There are probably few former senior Cabinet ministers whose public reputation is as tightly and infamously bound to the unpopular NHS cuts and hospital closures who would as willingly return to the subject as Virginia Bottomley.
Many would retire gracefully to the back benches rather than face the derision and charges of hypocrisy that have followed the former health secretary's persistent hounding of the government over cuts in the NHS in West Surrey.
The MP for South West Surrey and ex-scourge of the London teaching hospitals recently returned to the attack over West Surrey health authority's proposals to drop plans to retain community beds at Farnham and Haslemere hospitals.
'In my 16 years in the house I cannot recall an occasion on which I have had more letters containing greater depth, detail, responsible argument and increasing anger, ' she told MPs.
The HA consultation - sneakily planned for the summer parliamentary recess, she suggests - follows promises made as recently as Christmas that at Farnham there would be a 42-bed community hospital, a stroke rehabilitation unit and a day hospital.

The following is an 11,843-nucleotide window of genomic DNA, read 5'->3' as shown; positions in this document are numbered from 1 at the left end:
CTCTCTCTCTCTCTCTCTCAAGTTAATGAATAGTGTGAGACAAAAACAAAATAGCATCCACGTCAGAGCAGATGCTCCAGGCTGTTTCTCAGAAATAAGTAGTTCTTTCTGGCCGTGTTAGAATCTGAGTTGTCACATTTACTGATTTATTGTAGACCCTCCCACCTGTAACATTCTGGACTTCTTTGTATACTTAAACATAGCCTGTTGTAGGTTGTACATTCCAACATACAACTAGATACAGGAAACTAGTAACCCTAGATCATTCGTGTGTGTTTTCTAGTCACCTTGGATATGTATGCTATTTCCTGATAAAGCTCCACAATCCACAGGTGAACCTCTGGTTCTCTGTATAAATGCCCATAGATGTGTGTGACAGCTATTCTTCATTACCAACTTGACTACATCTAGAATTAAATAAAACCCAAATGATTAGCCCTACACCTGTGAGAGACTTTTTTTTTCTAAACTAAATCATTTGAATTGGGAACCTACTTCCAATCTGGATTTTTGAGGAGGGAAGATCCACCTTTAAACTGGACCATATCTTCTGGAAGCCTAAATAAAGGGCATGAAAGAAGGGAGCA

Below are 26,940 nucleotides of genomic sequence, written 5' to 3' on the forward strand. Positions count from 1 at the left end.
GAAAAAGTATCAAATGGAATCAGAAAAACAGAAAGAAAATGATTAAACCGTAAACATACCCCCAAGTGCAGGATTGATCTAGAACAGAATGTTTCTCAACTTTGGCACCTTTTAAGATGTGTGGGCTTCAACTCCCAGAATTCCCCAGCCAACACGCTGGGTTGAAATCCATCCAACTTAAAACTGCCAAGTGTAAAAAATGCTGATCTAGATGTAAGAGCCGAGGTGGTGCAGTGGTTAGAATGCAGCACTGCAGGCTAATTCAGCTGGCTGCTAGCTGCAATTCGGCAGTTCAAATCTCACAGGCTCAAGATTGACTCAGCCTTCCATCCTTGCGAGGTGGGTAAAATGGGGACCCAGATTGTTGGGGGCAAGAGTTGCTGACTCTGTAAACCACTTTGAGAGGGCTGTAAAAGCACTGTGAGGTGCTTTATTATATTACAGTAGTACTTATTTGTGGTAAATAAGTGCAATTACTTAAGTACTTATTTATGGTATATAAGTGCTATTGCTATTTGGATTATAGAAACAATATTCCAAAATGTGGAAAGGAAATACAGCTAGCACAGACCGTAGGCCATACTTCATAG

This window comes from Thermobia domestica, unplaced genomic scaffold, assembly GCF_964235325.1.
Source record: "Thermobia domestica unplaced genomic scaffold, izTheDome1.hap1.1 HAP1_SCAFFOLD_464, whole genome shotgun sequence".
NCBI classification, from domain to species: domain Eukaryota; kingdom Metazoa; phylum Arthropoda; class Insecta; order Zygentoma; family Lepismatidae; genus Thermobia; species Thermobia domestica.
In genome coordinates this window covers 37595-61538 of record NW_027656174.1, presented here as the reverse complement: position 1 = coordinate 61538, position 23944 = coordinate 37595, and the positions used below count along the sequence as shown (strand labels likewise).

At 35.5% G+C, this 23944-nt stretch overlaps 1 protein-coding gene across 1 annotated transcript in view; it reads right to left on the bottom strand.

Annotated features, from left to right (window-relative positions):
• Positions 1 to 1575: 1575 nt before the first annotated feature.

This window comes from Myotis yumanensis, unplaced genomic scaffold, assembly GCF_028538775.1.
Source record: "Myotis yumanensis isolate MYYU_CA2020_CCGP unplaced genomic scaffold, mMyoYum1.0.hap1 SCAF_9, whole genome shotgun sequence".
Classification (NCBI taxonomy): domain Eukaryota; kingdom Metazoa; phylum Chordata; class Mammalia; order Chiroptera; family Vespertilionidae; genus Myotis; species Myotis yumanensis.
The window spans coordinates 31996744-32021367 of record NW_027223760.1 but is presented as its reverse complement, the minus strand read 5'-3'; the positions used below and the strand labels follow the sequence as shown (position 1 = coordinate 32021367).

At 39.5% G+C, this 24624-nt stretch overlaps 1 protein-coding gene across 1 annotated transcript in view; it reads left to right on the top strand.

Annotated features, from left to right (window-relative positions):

Indeed, Mrs Bottomley hints that this earlier proposal was not popular with the local public, but she had nonetheless 'worked extremely hard - for well over 100 hours - with the people across the area to lower their expectations'. Change, she had argued with the irate citizens of West Surrey, is 'necessary'. After 'much pressure and persuasion', people were prepared to accept the project. . . which is now apparently to be abandoned, she said.
The sense of betrayal has been heightened by the government's rhetoric 'that there has never been money quite like it' in the NHS, she says, and yet apparently not enough to retain local community beds.
Charges of 'health vandalism in the health infrastructure' are asking for trouble when made by Mrs Bottomley to Labour ministers.
Junior health minister Gisela Stuart initially responded on a subtle tack: 'The right hon lady said that change is necessary. . . it is interesting that there were no substantial or contentious changes in West Surrey between 1989 and 1995' (when Mrs Bottomley was in the Department of Health).
She may not make much headway among the NHS community with her claims that the suffering burghers of Surrey get a raw deal on the NHS compared to the pampered denizens of Tony Blair's Sedgefield constituency.
But her patented scattergun approach to statistics and figures to ward off criticism may yet make a comeback as Labour ministers go on the defensive over health.
Ms Stuart answered her ministerial predecessor with a long and dreary recital of government 'achievements' both in the the NHS nationally and in West Surrey - 'After 18 years of neglect we have started to put right. . .' - that was positively Bottomleyesque.